In the Shadow of the Beast: The Cross-Cultural Impact of Godzilla, by Kate Voss
On the surface, it’s not hard to understand the enduring appeal of the Gojira franchise: an enormous lizard-like life-form lays waste to an urban landscape (occasionally with the help of other, equally rubber-suited, reptilian pals) and has radioactive fire-breath to boot. Yet it was Godzilla’s unexpected humility that allowed him to make the leap from a scaly sociopolitical supervillain to Saturday morning cartoon superstar, a feat rarely, if ever, seen in popular culture. Not just any old reptile monster could sustain sixty years of films, television shows and video games. His capacity to be seen as a multidimensional character, as something more than just an irritated dinosaur, captivated audiences when the film was exported to America. While the fantastical appeal of a lizard creature that can stomp buildings beneath its feet is undeniable, Godzilla’s greatest achievement lies in his remarkable ability to transcend film genres and language barriers, securing his place as one of the first “soft power” success stories.
In the final moments of the original 1954 film, archeologist Kyohei Yamane predicts the return of Godzilla, suggesting his immortality: “If we continue conducting nuclear tests, it’s possible that another Godzilla might appear somewhere in the world again!” And appear again he has, in many different incarnations worldwide. One of the first Japanese imports to impact American entertainment produced during the postwar period, the enormous irradiated reptile started a pop-culture chain reaction that has yet to slow down. To this day, most of his films are still available to viewers via Netflix, Hulu, and occasionally as DTV specials, or on demand. Godzilla’s footprints were only the beginning of a dissemination and circulation of Japanese popular culture that continues to influence contemporary America.
Facilitating play-acting and fantasy, Godzilla fulfills desires associated with mythical, romantic creatures. He embodies, on some levels, the destructive power of the creatures in Jurassic Park, while retaining some of the cute and endearing qualities that draw us to Disney characters. His success on the big screen showed that there was more to Japan than Geishas and Samurai, and with the popularity of his films other Japanese characters were allowed some time in the spotlight.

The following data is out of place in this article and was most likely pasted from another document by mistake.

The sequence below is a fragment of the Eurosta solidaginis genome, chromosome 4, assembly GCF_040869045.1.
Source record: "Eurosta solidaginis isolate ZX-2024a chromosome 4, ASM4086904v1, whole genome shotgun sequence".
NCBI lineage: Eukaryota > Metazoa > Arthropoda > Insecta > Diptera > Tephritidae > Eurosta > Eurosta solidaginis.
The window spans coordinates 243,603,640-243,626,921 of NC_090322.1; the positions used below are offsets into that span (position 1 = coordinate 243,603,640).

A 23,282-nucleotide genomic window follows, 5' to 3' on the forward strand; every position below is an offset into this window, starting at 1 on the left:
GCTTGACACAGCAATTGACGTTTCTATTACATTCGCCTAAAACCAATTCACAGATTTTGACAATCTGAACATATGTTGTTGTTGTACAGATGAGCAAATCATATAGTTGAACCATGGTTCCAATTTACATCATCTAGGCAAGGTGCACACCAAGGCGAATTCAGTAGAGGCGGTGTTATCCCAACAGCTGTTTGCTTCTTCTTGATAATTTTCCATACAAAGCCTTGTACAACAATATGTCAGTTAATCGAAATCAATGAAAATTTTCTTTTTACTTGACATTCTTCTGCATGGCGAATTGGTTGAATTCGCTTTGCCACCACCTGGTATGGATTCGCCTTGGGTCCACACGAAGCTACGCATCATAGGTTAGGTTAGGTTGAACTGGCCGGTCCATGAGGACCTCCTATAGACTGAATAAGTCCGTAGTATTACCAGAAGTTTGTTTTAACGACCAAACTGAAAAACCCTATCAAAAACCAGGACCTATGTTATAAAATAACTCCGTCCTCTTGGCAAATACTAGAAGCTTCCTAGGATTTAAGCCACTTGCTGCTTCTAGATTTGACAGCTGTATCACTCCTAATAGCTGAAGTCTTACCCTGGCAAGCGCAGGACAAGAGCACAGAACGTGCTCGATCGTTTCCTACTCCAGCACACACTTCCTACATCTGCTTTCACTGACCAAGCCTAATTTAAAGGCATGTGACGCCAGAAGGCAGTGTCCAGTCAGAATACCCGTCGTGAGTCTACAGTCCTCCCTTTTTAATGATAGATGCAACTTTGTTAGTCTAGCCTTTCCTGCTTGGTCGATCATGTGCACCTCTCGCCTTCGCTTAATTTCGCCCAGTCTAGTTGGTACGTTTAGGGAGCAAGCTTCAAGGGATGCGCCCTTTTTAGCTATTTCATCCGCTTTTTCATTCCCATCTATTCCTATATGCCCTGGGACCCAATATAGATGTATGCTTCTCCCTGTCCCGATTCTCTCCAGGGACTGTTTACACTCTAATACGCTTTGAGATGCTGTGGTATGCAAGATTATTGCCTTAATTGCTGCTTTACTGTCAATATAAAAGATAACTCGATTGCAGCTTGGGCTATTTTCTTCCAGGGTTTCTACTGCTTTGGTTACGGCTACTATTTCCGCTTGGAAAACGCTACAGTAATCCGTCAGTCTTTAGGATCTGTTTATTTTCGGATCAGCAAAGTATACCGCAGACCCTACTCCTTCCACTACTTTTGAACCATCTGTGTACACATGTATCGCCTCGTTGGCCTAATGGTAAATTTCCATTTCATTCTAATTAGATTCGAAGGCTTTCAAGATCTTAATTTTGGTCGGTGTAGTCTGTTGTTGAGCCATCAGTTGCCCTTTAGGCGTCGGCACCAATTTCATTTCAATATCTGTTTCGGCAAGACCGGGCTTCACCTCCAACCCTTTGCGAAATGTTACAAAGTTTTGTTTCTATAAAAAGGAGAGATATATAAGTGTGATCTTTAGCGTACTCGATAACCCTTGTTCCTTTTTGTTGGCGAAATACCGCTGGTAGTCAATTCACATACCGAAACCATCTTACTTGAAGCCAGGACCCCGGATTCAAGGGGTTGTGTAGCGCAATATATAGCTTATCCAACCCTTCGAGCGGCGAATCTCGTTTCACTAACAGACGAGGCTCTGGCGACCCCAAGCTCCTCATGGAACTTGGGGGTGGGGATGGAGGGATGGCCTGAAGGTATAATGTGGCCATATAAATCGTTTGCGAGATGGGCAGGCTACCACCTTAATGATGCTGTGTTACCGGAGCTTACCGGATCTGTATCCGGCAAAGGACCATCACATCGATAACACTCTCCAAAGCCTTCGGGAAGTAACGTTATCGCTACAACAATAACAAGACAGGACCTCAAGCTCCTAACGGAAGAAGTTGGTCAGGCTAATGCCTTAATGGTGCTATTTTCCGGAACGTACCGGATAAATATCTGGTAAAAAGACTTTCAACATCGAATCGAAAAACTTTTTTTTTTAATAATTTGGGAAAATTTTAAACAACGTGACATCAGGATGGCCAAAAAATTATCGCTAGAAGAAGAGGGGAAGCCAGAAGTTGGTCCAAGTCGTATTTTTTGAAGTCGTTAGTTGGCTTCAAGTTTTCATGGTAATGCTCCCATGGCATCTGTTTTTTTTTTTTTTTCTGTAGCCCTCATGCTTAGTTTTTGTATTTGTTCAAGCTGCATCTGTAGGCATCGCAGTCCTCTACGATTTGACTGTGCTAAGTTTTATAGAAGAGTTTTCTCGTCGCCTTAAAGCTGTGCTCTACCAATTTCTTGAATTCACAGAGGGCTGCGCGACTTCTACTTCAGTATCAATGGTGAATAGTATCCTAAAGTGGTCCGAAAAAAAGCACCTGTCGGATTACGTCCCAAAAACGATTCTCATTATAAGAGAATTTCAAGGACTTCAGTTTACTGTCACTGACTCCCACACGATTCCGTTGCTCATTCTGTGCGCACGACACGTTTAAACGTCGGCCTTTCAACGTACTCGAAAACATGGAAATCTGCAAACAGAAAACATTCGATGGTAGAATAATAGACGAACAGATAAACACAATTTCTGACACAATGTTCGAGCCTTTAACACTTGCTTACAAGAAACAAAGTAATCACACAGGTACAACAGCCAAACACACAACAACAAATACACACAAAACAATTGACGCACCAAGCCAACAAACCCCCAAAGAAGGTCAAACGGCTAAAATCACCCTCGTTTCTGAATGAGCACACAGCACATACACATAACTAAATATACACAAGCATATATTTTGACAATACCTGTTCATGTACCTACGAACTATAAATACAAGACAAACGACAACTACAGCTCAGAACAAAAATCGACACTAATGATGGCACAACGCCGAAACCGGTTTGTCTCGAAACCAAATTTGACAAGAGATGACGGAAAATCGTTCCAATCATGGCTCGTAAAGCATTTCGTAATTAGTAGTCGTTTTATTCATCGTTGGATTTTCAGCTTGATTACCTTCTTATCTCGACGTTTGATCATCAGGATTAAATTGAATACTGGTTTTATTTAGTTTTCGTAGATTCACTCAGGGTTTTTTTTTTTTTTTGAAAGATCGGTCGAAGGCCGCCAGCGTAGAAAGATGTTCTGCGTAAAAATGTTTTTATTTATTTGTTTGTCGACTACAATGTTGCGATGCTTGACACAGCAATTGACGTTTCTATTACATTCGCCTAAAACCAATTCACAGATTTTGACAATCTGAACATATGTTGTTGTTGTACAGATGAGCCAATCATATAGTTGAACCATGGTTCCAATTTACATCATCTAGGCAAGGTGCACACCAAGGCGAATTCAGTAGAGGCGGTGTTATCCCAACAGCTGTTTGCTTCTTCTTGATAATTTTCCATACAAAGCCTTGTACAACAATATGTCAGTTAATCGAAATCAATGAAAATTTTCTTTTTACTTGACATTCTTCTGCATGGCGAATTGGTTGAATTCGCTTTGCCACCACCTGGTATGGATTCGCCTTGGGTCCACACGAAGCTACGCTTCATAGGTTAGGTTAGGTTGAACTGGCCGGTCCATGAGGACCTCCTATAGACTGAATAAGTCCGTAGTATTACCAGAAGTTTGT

Japanese cartoons, like Astro Boy and Speed Racer, rode in on Godzilla’s coattails and found themselves embraced by American children eager for a new style of animation. In the 1990’s, the Japanese series Super Sentai was repackaged and released as The Mighty Morphin Power Rangers, a wildly successful children’s television program. It was only a matter of time before other sometimes benevolent, sometimes cruel monsters appeared, and soon the wave of Pokemon and (non-monster) Hello Kitty arrived on our shores. Lastly, in an unexpected turn, Godzilla’s influence could be seen on the American cartoon Rugrats, in the character “Reptar”, a green dinosaur monster modeled after the original radioactive terror.
Yet much is still lost in translation.”Probably the most difficult aspect for Westerners to understand is that at the heart Godzilla is considered a force of nature by Japanese, and not an oversize radioactive lizard,” says Norman England, director of the kaiju documentary Bringing Godzilla Down to Size.
While most viewers are aware that Godzilla is a Japanese creation, many miss or misunderstand the elements of him that are uniquely Japanese. But imaginations piqued by the complexity and strangeness of an alternative (non-American) world can at the very least respect the power that this cross-cultural icon holds. As series producer Tomoyuki Tanaka said, “As long as the arrogance of human beings exists, Godzilla will survive.”